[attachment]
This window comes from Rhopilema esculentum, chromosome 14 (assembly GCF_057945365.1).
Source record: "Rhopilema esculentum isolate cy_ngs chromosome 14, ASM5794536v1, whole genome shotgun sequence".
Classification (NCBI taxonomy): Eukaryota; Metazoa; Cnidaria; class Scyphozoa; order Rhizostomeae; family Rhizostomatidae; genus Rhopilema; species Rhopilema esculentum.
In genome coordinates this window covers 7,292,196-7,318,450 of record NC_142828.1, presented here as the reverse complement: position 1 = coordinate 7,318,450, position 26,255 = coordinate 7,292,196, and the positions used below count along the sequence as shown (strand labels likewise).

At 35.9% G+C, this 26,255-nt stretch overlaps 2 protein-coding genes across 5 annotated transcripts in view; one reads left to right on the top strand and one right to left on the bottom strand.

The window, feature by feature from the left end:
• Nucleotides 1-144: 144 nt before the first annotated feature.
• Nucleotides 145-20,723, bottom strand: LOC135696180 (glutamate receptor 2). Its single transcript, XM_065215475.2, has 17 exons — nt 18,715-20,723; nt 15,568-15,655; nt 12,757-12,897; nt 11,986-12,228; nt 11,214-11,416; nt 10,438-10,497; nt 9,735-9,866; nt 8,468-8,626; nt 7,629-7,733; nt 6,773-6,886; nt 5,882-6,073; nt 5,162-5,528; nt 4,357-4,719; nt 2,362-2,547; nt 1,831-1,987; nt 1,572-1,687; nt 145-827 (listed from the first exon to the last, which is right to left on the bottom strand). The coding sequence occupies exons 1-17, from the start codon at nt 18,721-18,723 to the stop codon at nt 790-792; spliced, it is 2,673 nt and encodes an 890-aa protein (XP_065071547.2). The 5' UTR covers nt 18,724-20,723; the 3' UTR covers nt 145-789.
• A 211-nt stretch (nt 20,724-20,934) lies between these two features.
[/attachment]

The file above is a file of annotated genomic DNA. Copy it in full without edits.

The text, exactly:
This window comes from Rhopilema esculentum, chromosome 14 (assembly GCF_057945365.1).
Source record: "Rhopilema esculentum isolate cy_ngs chromosome 14, ASM5794536v1, whole genome shotgun sequence".
Classification (NCBI taxonomy): Eukaryota; Metazoa; Cnidaria; class Scyphozoa; order Rhizostomeae; family Rhizostomatidae; genus Rhopilema; species Rhopilema esculentum.
In genome coordinates this window covers 7,292,196-7,318,450 of record NC_142828.1, presented here as the reverse complement: position 1 = coordinate 7,318,450, position 26,255 = coordinate 7,292,196, and the positions used below count along the sequence as shown (strand labels likewise).

At 35.9% G+C, this 26,255-nt stretch overlaps 2 protein-coding genes across 5 annotated transcripts in view; one reads left to right on the top strand and one right to left on the bottom strand.

The window, feature by feature from the left end:
• Nucleotides 1-144: 144 nt before the first annotated feature.
• Nucleotides 145-20,723, bottom strand: LOC135696180 (glutamate receptor 2). Its single transcript, XM_065215475.2, has 17 exons — nt 18,715-20,723; nt 15,568-15,655; nt 12,757-12,897; nt 11,986-12,228; nt 11,214-11,416; nt 10,438-10,497; nt 9,735-9,866; nt 8,468-8,626; nt 7,629-7,733; nt 6,773-6,886; nt 5,882-6,073; nt 5,162-5,528; nt 4,357-4,719; nt 2,362-2,547; nt 1,831-1,987; nt 1,572-1,687; nt 145-827 (listed from the first exon to the last, which is right to left on the bottom strand). The coding sequence occupies exons 1-17, from the start codon at nt 18,721-18,723 to the stop codon at nt 790-792; spliced, it is 2,673 nt and encodes an 890-aa protein (XP_065071547.2). The 5' UTR covers nt 18,724-20,723; the 3' UTR covers nt 145-789.
• A 211-nt stretch (nt 20,724-20,934) lies between these two features.